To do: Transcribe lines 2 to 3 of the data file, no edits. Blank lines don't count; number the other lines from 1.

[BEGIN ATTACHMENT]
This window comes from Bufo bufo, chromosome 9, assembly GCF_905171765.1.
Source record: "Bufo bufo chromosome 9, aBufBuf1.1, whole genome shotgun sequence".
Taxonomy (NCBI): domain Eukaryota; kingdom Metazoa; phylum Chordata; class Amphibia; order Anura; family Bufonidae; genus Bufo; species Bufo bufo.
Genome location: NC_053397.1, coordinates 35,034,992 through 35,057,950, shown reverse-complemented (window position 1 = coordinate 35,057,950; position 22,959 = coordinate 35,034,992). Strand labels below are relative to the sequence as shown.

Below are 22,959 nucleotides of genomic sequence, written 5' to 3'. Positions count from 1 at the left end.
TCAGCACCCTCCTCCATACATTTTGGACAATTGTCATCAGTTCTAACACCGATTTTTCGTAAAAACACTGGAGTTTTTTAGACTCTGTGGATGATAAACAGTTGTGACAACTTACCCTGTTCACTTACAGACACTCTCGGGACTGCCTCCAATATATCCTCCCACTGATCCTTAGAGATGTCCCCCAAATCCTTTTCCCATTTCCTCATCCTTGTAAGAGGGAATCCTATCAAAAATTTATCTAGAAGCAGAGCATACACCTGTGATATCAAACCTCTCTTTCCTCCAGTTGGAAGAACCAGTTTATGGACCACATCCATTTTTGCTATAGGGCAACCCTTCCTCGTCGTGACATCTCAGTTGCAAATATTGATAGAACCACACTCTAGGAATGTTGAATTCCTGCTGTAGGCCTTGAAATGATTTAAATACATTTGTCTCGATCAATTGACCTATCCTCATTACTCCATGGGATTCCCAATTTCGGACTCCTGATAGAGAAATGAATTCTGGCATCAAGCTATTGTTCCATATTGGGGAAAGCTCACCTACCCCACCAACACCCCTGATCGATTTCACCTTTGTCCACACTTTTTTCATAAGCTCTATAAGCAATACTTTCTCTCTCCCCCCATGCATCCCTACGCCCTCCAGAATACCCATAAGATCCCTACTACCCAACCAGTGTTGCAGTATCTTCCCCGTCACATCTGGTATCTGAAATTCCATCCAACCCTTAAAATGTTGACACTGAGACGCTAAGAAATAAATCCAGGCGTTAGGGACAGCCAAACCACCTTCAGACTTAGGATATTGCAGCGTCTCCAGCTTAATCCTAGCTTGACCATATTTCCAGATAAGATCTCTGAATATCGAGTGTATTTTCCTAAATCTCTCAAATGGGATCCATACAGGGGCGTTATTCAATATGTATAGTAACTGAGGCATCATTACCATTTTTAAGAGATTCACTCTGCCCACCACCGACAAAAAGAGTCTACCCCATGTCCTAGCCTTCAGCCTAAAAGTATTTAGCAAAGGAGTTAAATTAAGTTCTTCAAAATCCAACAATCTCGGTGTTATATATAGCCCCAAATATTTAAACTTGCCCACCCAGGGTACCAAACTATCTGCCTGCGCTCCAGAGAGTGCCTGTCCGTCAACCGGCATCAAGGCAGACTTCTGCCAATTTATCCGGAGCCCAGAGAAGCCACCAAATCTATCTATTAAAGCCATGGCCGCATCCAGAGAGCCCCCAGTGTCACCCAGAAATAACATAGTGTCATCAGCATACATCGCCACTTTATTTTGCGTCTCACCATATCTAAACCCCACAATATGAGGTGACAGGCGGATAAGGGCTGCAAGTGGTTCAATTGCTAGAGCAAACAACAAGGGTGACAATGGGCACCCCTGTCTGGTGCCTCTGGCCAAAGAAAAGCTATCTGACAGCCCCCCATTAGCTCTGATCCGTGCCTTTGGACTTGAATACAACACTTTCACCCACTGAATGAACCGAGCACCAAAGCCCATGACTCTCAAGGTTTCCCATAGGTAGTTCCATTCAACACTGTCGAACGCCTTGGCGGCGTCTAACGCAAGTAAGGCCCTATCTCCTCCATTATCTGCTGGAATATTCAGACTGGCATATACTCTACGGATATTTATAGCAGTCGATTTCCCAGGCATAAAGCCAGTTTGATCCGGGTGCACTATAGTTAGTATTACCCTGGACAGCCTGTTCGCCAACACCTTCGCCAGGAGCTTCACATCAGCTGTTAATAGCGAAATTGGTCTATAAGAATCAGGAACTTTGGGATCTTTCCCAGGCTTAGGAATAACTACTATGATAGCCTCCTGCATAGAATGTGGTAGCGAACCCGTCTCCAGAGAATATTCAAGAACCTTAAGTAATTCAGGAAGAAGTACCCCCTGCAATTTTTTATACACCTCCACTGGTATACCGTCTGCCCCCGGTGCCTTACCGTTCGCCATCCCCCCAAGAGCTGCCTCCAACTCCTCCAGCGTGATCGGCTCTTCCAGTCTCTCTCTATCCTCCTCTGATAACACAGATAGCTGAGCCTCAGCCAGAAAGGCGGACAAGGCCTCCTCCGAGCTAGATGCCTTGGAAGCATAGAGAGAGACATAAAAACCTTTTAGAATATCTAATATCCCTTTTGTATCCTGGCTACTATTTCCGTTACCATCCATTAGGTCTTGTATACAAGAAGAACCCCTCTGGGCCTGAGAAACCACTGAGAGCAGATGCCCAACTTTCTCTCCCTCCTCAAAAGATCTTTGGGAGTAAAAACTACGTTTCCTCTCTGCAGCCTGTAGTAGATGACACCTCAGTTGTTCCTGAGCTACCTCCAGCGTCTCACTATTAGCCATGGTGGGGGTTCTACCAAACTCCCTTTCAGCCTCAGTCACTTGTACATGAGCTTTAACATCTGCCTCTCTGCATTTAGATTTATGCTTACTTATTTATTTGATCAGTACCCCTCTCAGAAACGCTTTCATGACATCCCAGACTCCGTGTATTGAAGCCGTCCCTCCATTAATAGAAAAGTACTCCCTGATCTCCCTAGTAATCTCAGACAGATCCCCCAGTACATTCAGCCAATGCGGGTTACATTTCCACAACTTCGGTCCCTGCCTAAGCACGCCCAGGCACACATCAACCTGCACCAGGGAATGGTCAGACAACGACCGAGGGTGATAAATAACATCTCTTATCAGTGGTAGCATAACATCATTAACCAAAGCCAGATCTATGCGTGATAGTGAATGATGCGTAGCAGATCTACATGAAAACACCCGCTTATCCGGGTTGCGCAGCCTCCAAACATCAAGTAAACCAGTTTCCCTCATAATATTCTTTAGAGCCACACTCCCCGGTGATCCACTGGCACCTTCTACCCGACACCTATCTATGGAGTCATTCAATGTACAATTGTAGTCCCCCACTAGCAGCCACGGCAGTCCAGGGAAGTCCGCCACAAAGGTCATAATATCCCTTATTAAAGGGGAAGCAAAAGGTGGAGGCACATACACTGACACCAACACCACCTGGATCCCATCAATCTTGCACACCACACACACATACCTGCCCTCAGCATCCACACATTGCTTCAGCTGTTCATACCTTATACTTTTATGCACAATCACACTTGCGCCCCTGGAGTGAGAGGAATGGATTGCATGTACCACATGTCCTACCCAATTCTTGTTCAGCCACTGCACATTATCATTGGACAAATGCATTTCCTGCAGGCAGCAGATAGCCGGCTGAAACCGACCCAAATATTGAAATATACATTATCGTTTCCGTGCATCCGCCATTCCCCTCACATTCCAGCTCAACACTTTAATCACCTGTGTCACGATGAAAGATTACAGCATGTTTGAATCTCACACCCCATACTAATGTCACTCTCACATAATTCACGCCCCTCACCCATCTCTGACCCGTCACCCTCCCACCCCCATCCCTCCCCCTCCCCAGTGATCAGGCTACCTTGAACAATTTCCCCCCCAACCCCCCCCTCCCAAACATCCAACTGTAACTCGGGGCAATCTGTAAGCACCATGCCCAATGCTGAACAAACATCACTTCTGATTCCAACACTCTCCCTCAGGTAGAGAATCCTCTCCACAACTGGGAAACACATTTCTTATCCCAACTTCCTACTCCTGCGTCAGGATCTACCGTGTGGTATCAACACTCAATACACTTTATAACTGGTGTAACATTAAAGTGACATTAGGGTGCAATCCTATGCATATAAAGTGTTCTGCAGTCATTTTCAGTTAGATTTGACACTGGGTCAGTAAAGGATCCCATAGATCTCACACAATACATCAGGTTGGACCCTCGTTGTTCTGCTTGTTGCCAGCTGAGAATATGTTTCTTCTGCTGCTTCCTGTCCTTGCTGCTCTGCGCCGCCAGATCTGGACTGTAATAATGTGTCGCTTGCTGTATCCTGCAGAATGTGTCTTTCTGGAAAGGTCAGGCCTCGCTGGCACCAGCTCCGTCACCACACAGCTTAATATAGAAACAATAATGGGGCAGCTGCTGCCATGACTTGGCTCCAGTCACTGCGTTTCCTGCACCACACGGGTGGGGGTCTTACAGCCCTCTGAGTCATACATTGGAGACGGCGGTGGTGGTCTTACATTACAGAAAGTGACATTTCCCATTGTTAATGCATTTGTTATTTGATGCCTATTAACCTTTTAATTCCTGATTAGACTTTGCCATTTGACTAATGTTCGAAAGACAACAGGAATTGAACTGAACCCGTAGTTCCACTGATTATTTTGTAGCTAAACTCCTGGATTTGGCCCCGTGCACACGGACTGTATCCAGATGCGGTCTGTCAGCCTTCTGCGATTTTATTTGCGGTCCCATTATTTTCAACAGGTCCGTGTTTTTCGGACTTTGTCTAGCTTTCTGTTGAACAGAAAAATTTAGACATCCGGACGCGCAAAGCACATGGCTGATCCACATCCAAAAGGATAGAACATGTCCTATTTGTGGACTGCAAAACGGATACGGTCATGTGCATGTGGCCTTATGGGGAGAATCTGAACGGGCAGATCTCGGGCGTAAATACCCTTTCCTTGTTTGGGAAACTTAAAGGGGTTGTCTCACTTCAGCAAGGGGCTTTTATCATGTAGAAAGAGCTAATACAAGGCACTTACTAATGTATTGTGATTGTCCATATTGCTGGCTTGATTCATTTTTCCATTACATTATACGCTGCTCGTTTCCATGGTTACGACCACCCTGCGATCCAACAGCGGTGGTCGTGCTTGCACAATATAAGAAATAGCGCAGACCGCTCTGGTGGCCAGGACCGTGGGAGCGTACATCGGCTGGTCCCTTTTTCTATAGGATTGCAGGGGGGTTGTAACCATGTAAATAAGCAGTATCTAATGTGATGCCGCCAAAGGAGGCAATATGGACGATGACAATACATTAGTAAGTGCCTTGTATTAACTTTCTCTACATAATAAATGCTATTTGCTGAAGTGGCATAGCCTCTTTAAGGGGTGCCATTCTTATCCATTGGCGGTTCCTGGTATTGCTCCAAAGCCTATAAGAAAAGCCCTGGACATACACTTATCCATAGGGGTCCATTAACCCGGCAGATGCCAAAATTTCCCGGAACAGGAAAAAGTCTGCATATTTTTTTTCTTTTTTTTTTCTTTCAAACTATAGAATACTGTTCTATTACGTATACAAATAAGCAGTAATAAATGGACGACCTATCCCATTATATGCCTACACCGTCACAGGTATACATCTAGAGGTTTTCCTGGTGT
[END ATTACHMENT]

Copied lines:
Source record: "Bufo bufo chromosome 9, aBufBuf1.1, whole genome shotgun sequence".
Taxonomy (NCBI): domain Eukaryota; kingdom Metazoa; phylum Chordata; class Amphibia; order Anura; family Bufonidae; genus Bufo; species Bufo bufo.